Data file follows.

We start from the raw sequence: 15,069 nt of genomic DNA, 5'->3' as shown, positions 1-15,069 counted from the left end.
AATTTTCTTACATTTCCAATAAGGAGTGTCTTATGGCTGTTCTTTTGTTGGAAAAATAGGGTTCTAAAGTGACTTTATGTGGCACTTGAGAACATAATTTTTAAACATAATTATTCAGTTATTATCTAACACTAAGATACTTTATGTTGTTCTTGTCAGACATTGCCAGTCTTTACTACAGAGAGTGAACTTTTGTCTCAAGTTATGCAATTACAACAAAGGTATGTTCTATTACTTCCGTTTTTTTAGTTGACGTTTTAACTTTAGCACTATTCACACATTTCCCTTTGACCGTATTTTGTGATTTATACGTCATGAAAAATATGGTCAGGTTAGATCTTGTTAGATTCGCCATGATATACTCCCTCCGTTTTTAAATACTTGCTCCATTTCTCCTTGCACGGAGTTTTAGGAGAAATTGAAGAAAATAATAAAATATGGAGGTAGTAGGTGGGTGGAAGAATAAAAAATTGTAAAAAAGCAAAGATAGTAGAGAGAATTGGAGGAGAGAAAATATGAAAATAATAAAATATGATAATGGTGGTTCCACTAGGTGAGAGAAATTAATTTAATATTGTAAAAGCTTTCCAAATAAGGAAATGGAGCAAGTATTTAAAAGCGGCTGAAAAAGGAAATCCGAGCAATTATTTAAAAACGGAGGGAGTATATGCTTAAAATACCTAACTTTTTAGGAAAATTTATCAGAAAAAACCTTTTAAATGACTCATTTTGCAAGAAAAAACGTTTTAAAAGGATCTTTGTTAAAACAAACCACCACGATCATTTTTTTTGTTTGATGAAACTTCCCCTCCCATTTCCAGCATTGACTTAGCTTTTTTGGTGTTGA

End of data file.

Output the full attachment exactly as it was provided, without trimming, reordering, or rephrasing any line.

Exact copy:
We start from the raw sequence: 15,069 nt of genomic DNA, 5'->3' as shown, positions 1-15,069 counted from the left end.
AATTTTCTTACATTTCCAATAAGGAGTGTCTTATGGCTGTTCTTTTGTTGGAAAAATAGGGTTCTAAAGTGACTTTATGTGGCACTTGAGAACATAATTTTTAAACATAATTATTCAGTTATTATCTAACACTAAGATACTTTATGTTGTTCTTGTCAGACATTGCCAGTCTTTACTACAGAGAGTGAACTTTTGTCTCAAGTTATGCAATTACAACAAAGGTATGTTCTATTACTTCCGTTTTTTTAGTTGACGTTTTAACTTTAGCACTATTCACACATTTCCCTTTGACCGTATTTTGTGATTTATACGTCATGAAAAATATGGTCAGGTTAGATCTTGTTAGATTCGCCATGATATACTCCCTCCGTTTTTAAATACTTGCTCCATTTCTCCTTGCACGGAGTTTTAGGAGAAATTGAAGAAAATAATAAAATATGGAGGTAGTAGGTGGGTGGAAGAATAAAAAATTGTAAAAAAGCAAAGATAGTAGAGAGAATTGGAGGAGAGAAAATATGAAAATAATAAAATATGATAATGGTGGTTCCACTAGGTGAGAGAAATTAATTTAATATTGTAAAAGCTTTCCAAATAAGGAAATGGAGCAAGTATTTAAAAGCGGCTGAAAAAGGAAATCCGAGCAATTATTTAAAAACGGAGGGAGTATATGCTTAAAATACCTAACTTTTTAGGAAAATTTATCAGAAAAAACCTTTTAAATGACTCATTTTGCAAGAAAAAACGTTTTAAAAGGATCTTTGTTAAAACAAACCACCACGATCATTTTTTTTGTTTGATGAAACTTCCCCTCCCATTTCCAGCATTGACTTAGCTTTTTTGGTGTTGA